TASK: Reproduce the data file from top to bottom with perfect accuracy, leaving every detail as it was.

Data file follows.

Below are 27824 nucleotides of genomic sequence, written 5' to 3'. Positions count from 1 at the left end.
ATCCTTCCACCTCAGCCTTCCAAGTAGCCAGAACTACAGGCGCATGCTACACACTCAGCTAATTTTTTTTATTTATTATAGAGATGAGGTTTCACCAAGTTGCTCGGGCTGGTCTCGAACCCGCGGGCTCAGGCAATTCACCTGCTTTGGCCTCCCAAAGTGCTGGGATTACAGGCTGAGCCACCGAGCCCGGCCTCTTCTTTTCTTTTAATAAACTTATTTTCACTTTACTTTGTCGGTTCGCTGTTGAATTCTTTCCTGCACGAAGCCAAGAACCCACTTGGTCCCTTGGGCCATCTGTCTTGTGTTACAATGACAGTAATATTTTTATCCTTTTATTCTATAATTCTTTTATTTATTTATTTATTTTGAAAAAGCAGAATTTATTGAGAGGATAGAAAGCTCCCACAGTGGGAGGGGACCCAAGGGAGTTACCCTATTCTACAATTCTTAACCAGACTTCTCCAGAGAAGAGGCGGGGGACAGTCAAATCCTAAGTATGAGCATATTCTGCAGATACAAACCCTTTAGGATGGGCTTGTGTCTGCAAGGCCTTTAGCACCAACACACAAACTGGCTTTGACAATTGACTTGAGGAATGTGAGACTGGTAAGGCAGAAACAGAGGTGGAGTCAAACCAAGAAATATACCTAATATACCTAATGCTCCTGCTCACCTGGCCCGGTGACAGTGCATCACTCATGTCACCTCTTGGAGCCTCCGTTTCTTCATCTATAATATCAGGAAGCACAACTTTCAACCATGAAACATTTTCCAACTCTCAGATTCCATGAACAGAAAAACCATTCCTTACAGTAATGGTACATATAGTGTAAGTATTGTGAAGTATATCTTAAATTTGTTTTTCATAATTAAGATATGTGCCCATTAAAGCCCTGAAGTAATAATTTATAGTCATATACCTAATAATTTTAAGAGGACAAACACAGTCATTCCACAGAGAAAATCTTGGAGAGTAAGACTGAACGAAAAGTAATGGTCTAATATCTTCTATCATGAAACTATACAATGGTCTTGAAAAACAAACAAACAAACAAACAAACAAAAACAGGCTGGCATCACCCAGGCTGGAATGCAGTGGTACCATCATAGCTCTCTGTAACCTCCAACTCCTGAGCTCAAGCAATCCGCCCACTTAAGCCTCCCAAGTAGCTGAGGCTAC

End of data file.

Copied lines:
Below are 27824 nucleotides of genomic sequence, written 5' to 3'. Positions count from 1 at the left end.
ATCCTTCCACCTCAGCCTTCCAAGTAGCCAGAACTACAGGCGCATGCTACACACTCAGCTAATTTTTTTTATTTATTATAGAGATGAGGTTTCACCAAGTTGCTCGGGCTGGTCTCGAACCCGCGGGCTCAGGCAATTCACCTGCTTTGGCCTCCCAAAGTGCTGGGATTACAGGCTGAGCCACCGAGCCCGGCCTCTTCTTTTCTTTTAATAAACTTATTTTCACTTTACTTTGTCGGTTCGCTGTTGAATTCTTTCCTGCACGAAGCCAAGAACCCACTTGGTCCCTTGGGCCATCTGTCTTGTGTTACAATGACAGTAATATTTTTATCCTTTTATTCTATAATTCTTTTATTTATTTATTTATTTTGAAAAAGCAGAATTTATTGAGAGGATAGAAAGCTCCCACAGTGGGAGGGGACCCAAGGGAGTTACCCTATTCTACAATTCTTAACCAGACTTCTCCAGAGAAGAGGCGGGGGACAGTCAAATCCTAAGTATGAGCATATTCTGCAGATACAAACCCTTTAGGATGGGCTTGTGTCTGCAAGGCCTTTAGCACCAACACACAAACTGGCTTTGACAATTGACTTGAGGAATGTGAGACTGGTAAGGCAGAAACAGAGGTGGAGTCAAACCAAGAAATATACCTAATATACCTAATGCTCCTGCTCACCTGGCCCGGTGACAGTGCATCACTCATGTCACCTCTTGGAGCCTCCGTTTCTTCATCTATAATATCAGGAAGCACAACTTTCAACCATGAAACATTTTCCAACTCTCAGATTCCATGAACAGAAAAACCATTCCTTACAGTAATGGTACATATAGTGTAAGTATTGTGAAGTATATCTTAAATTTGTTTTTCATAATTAAGATATGTGCCCATTAAAGCCCTGAAGTAATAATTTATAGTCATATACCTAATAATTTTAAGAGGACAAACACAGTCATTCCACAGAGAAAATCTTGGAGAGTAAGACTGAACGAAAAGTAATGGTCTAATATCTTCTATCATGAAACTATACAATGGTCTTGAAAAACAAACAAACAAACAAACAAACAAAAACAGGCTGGCATCACCCAGGCTGGAATGCAGTGGTACCATCATAGCTCTCTGTAACCTCCAACTCCTGAGCTCAAGCAATCCGCCCACTTAAGCCTCCCAAGTAGCTGAGGCTAC